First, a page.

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Commercial rates fall 2% in first drop since 2016 

Australian commercial premium rates have declined for the first time since 2016, falling 2% in the first quarter, according to Marsh’s latest Global Insurance Market Index, released today.

Globally, commercial prices rose 1% in the January-March period after a 2% increase in the December quarter.

Marsh says price drops in the Australia-led Pacific market were driven by a 10% contraction in financial and professional lines, double the 5% decrease seen in the previous quarter. Australia makes up about 80% of Pacific business tracked by the index.

Within financial and professional lines, directors’ and officers’ (D&O) liability rates continued to decline during the first quarter.

In property, rates were flat for the second straight quarter following 26 quarters of increases, while casualty price rises eased for the fourth straight quarter. 

“The D&O market is so competitive now that it’s driving the [Pacific] composite rate, so I’m not surprised that we are now in decreases in the composite rate,” Marsh Head of Global Placement Pacific Scott Eccleston told today.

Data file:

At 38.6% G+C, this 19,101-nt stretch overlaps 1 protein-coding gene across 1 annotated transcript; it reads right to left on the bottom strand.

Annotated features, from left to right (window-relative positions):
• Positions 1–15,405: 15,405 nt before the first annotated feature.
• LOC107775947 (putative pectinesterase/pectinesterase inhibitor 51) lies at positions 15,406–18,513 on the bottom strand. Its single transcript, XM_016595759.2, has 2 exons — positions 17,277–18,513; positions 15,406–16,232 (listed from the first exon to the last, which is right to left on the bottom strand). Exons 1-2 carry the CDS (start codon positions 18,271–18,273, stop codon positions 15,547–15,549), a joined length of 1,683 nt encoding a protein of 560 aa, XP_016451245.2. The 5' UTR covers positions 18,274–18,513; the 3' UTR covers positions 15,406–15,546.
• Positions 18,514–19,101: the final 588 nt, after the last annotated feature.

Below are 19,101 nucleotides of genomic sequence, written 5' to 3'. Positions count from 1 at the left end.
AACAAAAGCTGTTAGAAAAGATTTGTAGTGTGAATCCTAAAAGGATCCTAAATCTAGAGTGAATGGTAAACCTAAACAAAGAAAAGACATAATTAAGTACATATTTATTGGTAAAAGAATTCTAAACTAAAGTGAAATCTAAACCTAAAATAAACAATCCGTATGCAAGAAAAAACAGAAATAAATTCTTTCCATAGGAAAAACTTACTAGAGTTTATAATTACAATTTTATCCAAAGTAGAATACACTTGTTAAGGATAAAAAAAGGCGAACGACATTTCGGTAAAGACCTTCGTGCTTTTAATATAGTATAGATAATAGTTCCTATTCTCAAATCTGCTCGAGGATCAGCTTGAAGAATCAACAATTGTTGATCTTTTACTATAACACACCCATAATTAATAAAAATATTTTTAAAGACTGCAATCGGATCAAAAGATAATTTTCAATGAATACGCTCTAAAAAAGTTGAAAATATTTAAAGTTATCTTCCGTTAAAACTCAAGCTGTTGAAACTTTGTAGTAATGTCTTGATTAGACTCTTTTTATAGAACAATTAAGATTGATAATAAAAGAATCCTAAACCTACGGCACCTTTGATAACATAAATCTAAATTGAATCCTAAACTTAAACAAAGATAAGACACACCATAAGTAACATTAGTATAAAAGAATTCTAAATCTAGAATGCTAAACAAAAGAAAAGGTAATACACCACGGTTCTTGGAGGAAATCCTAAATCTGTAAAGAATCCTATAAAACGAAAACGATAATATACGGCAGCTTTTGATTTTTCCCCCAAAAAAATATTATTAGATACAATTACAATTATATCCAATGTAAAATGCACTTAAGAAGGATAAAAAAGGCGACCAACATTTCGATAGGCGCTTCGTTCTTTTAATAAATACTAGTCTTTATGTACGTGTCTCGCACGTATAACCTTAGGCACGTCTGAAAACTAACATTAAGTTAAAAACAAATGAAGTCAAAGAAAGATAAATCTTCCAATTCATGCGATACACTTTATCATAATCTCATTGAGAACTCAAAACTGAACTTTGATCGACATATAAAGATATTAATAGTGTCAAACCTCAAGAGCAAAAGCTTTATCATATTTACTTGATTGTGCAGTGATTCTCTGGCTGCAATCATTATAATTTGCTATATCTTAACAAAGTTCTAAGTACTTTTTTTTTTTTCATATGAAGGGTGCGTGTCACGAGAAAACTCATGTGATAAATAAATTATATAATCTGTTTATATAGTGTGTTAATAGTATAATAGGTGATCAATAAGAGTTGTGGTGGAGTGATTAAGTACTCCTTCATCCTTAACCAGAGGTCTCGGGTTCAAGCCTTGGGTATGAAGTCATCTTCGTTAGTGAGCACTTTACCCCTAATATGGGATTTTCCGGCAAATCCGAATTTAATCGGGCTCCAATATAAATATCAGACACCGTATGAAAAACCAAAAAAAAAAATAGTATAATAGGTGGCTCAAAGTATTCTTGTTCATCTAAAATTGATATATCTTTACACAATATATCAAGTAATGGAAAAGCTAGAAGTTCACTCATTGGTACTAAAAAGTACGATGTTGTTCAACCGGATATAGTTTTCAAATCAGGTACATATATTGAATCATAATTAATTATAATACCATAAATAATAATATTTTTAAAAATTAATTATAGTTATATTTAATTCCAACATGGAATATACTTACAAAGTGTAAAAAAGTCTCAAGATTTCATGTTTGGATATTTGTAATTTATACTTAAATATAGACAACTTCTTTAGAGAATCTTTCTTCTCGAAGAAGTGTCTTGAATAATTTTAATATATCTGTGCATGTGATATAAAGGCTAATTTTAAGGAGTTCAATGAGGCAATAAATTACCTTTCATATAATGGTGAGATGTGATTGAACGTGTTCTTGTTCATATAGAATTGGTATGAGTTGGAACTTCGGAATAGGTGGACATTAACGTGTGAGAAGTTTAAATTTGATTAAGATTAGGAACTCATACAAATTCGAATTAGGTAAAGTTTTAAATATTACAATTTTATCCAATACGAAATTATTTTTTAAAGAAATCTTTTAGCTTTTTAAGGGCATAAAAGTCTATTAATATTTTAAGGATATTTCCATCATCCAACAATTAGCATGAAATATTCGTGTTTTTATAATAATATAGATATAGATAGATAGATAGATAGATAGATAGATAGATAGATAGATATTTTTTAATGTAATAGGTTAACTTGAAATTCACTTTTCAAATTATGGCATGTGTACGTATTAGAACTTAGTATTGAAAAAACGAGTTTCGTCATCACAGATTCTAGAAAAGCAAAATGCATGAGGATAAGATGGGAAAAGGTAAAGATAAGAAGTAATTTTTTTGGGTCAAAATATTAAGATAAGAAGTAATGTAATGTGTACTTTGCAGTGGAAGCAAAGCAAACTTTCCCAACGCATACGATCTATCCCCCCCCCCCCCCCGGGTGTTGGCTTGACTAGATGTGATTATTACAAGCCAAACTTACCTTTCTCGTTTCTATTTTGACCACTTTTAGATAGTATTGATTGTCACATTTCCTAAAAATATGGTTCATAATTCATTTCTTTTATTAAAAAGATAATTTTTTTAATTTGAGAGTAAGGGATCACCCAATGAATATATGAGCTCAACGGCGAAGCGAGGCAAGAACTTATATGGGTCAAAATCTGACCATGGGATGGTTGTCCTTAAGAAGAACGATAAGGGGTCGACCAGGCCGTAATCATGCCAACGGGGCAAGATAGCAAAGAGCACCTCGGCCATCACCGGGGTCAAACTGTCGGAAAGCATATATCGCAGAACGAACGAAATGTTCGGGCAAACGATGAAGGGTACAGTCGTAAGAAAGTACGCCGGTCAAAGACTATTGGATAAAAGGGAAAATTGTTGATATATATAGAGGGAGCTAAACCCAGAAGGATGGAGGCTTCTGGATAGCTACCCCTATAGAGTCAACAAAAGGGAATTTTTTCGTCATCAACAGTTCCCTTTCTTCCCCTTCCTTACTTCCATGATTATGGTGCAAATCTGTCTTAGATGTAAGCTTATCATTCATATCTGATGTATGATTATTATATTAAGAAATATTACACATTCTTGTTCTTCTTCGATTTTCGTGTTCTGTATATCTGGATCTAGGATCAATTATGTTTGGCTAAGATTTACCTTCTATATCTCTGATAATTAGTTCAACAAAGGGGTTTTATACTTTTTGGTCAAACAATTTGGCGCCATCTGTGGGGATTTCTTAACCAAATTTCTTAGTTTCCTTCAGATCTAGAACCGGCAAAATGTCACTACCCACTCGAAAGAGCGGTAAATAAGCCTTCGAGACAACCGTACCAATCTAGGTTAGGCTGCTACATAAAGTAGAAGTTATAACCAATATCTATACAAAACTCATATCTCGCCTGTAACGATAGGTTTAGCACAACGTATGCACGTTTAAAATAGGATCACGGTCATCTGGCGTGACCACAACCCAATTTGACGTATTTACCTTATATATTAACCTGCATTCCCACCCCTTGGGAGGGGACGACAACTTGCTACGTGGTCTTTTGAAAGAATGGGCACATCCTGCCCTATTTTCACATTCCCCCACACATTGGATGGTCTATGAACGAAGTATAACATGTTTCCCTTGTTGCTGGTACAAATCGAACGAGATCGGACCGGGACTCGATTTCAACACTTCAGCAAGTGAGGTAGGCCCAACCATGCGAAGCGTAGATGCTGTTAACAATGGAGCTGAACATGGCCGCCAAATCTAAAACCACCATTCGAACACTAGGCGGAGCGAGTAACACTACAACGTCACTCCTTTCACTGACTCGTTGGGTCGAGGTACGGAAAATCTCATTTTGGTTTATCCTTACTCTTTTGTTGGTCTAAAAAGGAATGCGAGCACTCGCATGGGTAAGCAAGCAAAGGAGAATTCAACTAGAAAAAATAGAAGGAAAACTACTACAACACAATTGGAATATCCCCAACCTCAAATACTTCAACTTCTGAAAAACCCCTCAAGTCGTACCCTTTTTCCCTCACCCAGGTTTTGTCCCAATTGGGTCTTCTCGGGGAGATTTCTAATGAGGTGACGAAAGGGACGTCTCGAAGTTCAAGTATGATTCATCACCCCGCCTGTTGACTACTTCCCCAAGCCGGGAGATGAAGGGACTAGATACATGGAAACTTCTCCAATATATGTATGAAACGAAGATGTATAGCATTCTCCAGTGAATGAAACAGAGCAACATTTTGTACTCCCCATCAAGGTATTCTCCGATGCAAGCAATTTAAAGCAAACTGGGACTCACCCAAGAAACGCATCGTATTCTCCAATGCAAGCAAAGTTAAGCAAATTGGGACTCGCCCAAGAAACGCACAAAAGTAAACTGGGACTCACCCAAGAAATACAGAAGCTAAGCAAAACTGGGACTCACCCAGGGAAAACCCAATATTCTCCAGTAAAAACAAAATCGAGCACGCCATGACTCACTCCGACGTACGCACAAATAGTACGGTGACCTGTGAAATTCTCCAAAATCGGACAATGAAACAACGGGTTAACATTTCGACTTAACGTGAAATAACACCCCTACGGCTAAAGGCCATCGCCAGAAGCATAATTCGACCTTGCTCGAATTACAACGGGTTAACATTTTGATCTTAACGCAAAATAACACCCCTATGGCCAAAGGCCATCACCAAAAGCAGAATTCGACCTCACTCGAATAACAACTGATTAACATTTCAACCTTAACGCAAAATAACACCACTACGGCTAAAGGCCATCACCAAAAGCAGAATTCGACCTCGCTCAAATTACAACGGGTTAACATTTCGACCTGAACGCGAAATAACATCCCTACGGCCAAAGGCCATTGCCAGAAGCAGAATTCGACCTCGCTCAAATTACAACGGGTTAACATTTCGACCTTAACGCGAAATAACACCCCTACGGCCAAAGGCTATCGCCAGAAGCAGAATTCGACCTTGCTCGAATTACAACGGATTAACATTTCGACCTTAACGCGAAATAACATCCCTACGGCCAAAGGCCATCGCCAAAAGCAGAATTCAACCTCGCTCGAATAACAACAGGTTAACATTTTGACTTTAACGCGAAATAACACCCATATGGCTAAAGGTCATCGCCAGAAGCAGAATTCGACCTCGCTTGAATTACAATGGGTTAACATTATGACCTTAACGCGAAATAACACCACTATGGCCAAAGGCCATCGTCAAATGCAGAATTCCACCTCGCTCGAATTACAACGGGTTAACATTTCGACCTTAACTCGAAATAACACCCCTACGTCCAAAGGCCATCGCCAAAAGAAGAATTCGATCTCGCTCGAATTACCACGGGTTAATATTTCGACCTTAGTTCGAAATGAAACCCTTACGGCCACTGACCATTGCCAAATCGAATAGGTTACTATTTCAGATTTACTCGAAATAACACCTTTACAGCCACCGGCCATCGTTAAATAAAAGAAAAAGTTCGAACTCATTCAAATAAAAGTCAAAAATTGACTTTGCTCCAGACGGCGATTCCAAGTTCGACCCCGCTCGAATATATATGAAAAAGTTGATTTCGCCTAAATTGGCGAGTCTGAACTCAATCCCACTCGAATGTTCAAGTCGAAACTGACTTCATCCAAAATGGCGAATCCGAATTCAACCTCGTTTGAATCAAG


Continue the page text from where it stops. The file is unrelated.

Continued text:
He says D&O insurers have achieved rate adequacy and retentions have gone up significantly.

“We have also seen a lot more new entrants, particularly out of London, wanting to write that class of insurance,” Mr Eccleston said. “Obviously, where there is more competition it creates cheaper pricing, and that’s what driving it.”

Australian commercial rates last declined in the fourth quarter of 2016, by 2%. After that they slowly hardened, peaking at 35% growth in the fourth quarter of 2020, before gradually easing as insurers’ risk appetite improved.

“We see a continuation of improved buying conditions. What we have seen in the past few quarters and what we’re seeing in international markets, I cannot see any change in the trend,” Mr Eccleston said. “We expect the first half of this year to be improving … and that’s on the back of improved underwriting performance from insurers, very few natural catastrophe events, and just general change in attitude from insurers going into growth mode.

“Rating adequacy has probably been achieved and head offices ... are now putting pressure on insurers to grow.”

The quarterly Marsh index is the global broker’s proprietary measure of commercial insurance rate change at renewal.

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